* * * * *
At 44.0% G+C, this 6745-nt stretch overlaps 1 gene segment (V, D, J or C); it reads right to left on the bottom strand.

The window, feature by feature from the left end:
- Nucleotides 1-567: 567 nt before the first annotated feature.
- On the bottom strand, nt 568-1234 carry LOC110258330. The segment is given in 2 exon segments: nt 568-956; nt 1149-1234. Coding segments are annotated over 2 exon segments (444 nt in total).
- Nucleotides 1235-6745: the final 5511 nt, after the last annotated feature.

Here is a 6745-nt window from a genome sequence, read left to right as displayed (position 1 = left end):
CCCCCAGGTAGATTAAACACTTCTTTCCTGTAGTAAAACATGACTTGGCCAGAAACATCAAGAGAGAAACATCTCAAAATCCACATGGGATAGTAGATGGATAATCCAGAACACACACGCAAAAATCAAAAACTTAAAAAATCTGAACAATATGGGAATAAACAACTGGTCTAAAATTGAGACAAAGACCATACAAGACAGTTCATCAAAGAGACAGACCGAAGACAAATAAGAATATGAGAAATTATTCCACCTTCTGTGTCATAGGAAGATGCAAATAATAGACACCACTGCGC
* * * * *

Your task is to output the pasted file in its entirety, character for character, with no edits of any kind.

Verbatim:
At 44.0% G+C, this 6745-nt stretch overlaps 1 gene segment (V, D, J or C); it reads right to left on the bottom strand.

The window, feature by feature from the left end:
- Nucleotides 1-567: 567 nt before the first annotated feature.
- On the bottom strand, nt 568-1234 carry LOC110258330. The segment is given in 2 exon segments: nt 568-956; nt 1149-1234. Coding segments are annotated over 2 exon segments (444 nt in total).
- Nucleotides 1235-6745: the final 5511 nt, after the last annotated feature.

Here is a 6745-nt window from a genome sequence, read left to right as displayed (position 1 = left end):
CCCCCAGGTAGATTAAACACTTCTTTCCTGTAGTAAAACATGACTTGGCCAGAAACATCAAGAGAGAAACATCTCAAAATCCACATGGGATAGTAGATGGATAATCCAGAACACACACGCAAAAATCAAAAACTTAAAAAATCTGAACAATATGGGAATAAACAACTGGTCTAAAATTGAGACAAAGACCATACAAGACAGTTCATCAAAGAGACAGACCGAAGACAAATAAGAATATGAGAAATTATTCCACCTTCTGTGTCATAGGAAGATGCAAATAATAGACACCACTGCGC